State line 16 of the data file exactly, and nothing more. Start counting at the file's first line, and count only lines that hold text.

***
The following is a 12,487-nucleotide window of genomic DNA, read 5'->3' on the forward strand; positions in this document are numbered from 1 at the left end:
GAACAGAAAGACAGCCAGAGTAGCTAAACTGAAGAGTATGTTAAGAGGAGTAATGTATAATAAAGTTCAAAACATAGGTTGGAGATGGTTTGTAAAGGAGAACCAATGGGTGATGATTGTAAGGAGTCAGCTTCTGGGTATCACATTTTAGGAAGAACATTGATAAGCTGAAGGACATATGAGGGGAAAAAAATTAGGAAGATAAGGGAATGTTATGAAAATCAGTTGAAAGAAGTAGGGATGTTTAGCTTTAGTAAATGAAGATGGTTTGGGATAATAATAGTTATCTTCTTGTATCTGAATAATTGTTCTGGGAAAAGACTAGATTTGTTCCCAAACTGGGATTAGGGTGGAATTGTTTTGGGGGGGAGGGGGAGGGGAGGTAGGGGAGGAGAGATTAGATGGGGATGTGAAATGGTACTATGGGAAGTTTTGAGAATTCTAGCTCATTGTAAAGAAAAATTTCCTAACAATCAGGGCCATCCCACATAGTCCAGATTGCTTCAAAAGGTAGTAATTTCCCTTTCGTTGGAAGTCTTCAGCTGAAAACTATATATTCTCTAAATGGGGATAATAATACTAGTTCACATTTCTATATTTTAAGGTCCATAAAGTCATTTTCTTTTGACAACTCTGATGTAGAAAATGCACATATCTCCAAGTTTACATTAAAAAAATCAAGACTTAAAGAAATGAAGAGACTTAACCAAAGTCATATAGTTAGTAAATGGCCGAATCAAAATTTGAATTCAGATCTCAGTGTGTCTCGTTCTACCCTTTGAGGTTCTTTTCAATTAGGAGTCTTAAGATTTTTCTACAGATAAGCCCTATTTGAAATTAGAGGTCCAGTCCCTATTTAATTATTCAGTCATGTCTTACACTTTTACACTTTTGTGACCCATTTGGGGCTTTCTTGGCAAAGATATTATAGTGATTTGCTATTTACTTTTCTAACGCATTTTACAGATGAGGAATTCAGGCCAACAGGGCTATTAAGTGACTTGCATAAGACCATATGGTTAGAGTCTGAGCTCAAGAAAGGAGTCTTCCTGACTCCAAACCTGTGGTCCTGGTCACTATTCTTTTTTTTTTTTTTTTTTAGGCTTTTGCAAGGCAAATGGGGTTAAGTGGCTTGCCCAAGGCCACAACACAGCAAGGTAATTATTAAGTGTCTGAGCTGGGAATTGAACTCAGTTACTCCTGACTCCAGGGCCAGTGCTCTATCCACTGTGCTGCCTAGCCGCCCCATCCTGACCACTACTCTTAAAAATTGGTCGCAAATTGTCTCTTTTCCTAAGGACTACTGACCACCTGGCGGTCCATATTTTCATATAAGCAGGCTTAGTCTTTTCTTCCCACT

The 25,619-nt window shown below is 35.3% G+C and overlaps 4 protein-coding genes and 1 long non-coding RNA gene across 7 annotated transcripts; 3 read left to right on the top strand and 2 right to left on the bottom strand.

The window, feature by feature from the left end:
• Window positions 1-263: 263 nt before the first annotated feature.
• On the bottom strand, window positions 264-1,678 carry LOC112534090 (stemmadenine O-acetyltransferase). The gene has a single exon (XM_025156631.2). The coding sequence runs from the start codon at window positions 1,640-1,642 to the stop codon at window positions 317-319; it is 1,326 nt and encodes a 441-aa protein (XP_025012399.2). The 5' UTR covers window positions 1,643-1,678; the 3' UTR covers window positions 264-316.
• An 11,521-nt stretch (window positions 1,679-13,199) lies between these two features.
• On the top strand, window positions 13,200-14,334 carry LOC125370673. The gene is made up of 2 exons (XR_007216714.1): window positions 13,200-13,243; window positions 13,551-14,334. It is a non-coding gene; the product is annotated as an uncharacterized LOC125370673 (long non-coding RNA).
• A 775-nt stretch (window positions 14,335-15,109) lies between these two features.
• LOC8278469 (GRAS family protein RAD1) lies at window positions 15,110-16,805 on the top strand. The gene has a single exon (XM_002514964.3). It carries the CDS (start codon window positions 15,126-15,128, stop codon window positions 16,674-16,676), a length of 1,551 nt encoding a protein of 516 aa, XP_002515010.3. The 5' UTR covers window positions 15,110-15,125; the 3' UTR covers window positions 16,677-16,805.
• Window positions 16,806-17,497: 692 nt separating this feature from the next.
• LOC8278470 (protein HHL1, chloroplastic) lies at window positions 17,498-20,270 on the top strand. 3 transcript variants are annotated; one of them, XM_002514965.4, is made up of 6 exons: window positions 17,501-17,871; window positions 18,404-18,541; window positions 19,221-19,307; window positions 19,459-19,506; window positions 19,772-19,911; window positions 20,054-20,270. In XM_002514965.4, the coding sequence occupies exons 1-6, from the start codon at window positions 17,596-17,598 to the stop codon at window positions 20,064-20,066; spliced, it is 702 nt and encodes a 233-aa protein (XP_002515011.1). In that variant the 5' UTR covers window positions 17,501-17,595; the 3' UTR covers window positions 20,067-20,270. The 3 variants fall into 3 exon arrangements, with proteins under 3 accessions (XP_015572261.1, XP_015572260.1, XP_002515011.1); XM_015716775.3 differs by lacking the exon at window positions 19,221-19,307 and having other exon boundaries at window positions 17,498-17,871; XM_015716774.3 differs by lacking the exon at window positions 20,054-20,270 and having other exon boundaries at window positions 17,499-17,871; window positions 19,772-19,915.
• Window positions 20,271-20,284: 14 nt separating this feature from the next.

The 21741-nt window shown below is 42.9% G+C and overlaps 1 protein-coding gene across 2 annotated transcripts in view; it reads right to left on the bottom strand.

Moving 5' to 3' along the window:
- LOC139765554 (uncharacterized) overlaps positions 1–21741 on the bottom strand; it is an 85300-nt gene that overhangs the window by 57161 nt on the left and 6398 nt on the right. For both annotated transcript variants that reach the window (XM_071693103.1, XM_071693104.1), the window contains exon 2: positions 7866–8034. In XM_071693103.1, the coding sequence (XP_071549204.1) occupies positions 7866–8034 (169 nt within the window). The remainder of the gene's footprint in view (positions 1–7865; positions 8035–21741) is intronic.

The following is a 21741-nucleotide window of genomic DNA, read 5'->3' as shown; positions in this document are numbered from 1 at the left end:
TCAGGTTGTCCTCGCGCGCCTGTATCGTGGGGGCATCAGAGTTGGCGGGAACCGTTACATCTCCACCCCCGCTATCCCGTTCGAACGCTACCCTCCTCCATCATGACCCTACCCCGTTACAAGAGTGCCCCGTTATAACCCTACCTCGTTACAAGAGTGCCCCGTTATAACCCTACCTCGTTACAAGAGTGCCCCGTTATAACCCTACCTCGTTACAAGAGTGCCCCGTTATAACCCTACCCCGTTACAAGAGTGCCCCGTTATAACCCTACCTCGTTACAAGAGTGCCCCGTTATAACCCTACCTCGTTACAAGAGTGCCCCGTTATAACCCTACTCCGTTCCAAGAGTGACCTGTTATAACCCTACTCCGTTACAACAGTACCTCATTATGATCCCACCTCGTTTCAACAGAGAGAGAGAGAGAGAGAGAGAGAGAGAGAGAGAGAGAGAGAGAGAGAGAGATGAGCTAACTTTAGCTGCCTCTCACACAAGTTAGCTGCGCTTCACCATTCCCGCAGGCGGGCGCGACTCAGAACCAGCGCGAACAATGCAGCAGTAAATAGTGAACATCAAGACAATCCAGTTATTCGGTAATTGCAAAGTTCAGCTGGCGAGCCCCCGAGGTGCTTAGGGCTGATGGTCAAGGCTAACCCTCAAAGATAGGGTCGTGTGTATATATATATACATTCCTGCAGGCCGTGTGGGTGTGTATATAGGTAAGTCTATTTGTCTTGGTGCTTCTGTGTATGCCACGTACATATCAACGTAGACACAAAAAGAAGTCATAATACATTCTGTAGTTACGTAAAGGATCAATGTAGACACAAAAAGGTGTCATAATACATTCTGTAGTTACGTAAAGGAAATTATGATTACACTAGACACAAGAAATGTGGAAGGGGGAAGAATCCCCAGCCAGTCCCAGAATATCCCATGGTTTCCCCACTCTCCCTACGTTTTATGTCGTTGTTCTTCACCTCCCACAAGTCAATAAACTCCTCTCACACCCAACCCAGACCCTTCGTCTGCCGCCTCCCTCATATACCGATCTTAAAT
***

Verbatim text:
- LOC139765554 (uncharacterized) overlaps positions 1–21741 on the bottom strand; it is an 85300-nt gene that overhangs the window by 57161 nt on the left and 6398 nt on the right. For both annotated transcript variants that reach the window (XM_071693103.1, XM_071693104.1), the window contains exon 2: positions 7866–8034. In XM_071693103.1, the coding sequence (XP_071549204.1) occupies positions 7866–8034 (169 nt within the window). The remainder of the gene's footprint in view (positions 1–7865; positions 8035–21741) is intronic.